Media Relations Rating Points (MRP)

Provides easy-to-use tool
to measure effectiveness

Thumbs Up for Communications Measurement and Analysis in 2016

The days of only measuring traditional earned media campaign outputs became outdated when social and digital media broke down the silos between communications and marketing efforts. Measuring and analyzing communication efforts both qualitatively and quantitatively across paid, earned, shared and owned (peso) channels along the consumers' purchase decision journey is crucial in determining the path to success, but is not easily achieved. Inbound and outbound marketing and communications that are always-on can be expensive and complicated to measure and analyze. Being able to decipher this meteoric stream of data and keep up with changes across the peso channels can be overwhelming.

Multiple Metrics Along The Purchase Journey

There are numerous qualitative and quantitative metrics (potential impressions, reach, UVs, PVs, time spent, sharing, comments, likes, clicks, engagement, downloads, sentiment, tone, share of voice, conversions, loyalty, influence, etc.) to consider across the various platforms along the consumer purchase journey. Deciding what to measure and how these outputs and outcomes are interrelated, as well as having consistency, is crucial to your success.

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Submitting a campaign for the Awards of Excellence?

Don't have an MRP subscription? — No problem!

MRP can help – Fifth Story, a News Canada company can do an MRP report – with MRP Quality Score, Total Audience Reach and more. Send Fifth Story your campaign results and criteria to have a custom report created for your campaign. The report will be submission-ready.

For more info and rates contact Jenny Cruxton or 416-599-9900 ex. 217

The Canadian Public Relations Society has launched a new standard for measuring editorial coverage and return on investment (ROI) called Media Relations Rating Points (MRP)™.

MRP is Canada's standard for earned editorial media coverage in Canada. Developed by the CPRS Measurement Committee, this new system is designed to make it easy for communications professionals to measure, evaluate and report the results of media relations campaigns.

The primary objective of creating the MRP system was the development of a simple, standardized reporting system that can be widely accepted and utilized with ease to measure any type of editorial coverage (i.e. print, broadcast, online) stemming from proactive media relations campaigns, crisis communications or unplanned media attention. The MRP system includes a media report template, rating system and tool for obtaining up-to-date accurate reach numbers.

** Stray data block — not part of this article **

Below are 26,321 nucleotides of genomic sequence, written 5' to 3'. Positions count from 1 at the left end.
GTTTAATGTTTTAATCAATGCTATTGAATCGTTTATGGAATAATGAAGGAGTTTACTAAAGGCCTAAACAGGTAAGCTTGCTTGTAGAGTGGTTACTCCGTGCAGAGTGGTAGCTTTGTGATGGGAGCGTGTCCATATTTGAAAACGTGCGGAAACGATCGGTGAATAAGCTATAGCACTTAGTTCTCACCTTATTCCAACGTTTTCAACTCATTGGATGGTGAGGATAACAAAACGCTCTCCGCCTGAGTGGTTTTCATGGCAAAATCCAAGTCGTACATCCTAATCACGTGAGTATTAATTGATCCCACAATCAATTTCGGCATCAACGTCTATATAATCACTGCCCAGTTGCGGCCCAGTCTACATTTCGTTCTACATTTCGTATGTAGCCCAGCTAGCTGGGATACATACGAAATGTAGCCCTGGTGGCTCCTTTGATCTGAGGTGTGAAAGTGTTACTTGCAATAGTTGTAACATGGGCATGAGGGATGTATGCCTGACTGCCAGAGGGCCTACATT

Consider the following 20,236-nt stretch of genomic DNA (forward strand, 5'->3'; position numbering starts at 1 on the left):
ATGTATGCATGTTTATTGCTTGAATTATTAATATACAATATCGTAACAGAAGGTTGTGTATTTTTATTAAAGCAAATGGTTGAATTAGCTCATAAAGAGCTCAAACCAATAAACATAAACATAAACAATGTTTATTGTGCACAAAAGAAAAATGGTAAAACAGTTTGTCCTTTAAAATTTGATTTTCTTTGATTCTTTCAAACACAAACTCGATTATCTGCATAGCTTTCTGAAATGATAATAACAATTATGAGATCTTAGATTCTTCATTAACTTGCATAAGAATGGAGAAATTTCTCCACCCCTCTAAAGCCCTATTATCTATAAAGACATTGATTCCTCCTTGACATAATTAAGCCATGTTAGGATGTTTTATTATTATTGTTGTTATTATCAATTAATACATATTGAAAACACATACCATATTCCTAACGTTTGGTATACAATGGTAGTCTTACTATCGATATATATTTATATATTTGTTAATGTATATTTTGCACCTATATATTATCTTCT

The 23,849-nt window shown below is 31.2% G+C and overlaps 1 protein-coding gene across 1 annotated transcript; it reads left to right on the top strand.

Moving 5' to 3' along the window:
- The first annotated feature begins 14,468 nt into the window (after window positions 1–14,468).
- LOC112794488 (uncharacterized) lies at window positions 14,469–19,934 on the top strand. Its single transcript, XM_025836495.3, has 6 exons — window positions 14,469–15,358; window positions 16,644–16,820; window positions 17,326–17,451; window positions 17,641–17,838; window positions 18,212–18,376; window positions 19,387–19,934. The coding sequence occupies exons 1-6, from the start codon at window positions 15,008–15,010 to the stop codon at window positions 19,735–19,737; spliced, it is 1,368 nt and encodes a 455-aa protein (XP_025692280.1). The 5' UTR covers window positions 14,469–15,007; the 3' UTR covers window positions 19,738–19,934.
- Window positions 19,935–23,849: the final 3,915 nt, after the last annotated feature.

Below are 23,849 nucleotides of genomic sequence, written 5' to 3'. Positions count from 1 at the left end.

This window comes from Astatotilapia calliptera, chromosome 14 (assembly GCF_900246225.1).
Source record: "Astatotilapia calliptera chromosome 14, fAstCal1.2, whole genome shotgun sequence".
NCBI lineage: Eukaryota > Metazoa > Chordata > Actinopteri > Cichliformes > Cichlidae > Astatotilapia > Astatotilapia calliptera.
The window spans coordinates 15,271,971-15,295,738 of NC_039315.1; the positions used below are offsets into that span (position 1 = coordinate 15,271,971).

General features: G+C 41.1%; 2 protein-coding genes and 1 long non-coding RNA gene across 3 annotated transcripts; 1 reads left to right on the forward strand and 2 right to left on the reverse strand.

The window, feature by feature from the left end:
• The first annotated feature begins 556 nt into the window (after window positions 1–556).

The MRP system analyses editorial media coverage by tone, customized criteria and cost-per-contact. Key to the MRP system is the reach data, which is being provided by Fifth Story via a subscription internet service. Fifth Story won a competitive CPRS Request for Proposal (RFP) competition in November 2005 and is the sole authorized supplier of reach data for the MRP system.

Pricing and CPRS Member Discount

The online service is available in both English and French for an annual subscription fee. CPRS members will receive preferred pricing.

For more information, or to subscribe to, contact or call 416-599-9900 ex. 217.

About the CPRS Measurement Committee

The Canadian Public Relations Society (CPRS) created the CPRS Measurement Committee in response to a growing need by Canadian public relations professionals for a new, standardized system of metrics to evaluate editorial media coverage. Composed of a dedicated group of marketers and agency managers, the Committee conceived and developed the Media Relations Rating Points (MRP) system that was launched in April 2006. The members of the CPRS Measurement Committee are: APEX Public Relations/Tracey Bochner, Pat McNamara; Cara Operations/Rachel Douglas; DDB Public Relations/Martine Levy; National PR/Doris Juergens; Porter Novelli Canada/Maria Antonopoulos; Strategic Objectives/Mike Abbass; Thornley Fallis Group/David Jones.


Guest blog post:
Measurement is essential for Public Relations
But what about the data?


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